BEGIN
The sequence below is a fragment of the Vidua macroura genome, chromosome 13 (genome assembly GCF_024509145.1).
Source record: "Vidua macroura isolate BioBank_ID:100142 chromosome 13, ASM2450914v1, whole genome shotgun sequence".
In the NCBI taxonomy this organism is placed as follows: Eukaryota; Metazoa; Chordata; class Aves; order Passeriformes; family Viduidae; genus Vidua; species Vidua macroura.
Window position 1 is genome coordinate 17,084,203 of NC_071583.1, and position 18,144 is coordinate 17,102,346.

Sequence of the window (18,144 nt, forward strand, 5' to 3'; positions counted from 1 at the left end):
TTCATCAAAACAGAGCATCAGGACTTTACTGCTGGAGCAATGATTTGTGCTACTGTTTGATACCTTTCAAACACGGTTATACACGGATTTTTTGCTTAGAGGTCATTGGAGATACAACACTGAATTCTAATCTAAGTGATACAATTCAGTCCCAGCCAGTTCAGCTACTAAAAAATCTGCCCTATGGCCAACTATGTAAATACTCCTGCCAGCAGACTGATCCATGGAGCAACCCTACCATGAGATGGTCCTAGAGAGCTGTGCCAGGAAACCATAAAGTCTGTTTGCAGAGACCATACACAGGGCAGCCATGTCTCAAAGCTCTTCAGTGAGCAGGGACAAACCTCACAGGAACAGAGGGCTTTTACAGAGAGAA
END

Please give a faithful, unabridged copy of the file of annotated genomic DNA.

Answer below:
The sequence below is a fragment of the Vidua macroura genome, chromosome 13 (genome assembly GCF_024509145.1).
Source record: "Vidua macroura isolate BioBank_ID:100142 chromosome 13, ASM2450914v1, whole genome shotgun sequence".
In the NCBI taxonomy this organism is placed as follows: Eukaryota; Metazoa; Chordata; class Aves; order Passeriformes; family Viduidae; genus Vidua; species Vidua macroura.
Window position 1 is genome coordinate 17,084,203 of NC_071583.1, and position 18,144 is coordinate 17,102,346.

Sequence of the window (18,144 nt, forward strand, 5' to 3'; positions counted from 1 at the left end):
TTCATCAAAACAGAGCATCAGGACTTTACTGCTGGAGCAATGATTTGTGCTACTGTTTGATACCTTTCAAACACGGTTATACACGGATTTTTTGCTTAGAGGTCATTGGAGATACAACACTGAATTCTAATCTAAGTGATACAATTCAGTCCCAGCCAGTTCAGCTACTAAAAAATCTGCCCTATGGCCAACTATGTAAATACTCCTGCCAGCAGACTGATCCATGGAGCAACCCTACCATGAGATGGTCCTAGAGAGCTGTGCCAGGAAACCATAAAGTCTGTTTGCAGAGACCATACACAGGGCAGCCATGTCTCAAAGCTCTTCAGTGAGCAGGGACAAACCTCACAGGAACAGAGGGCTTTTACAGAGAGAA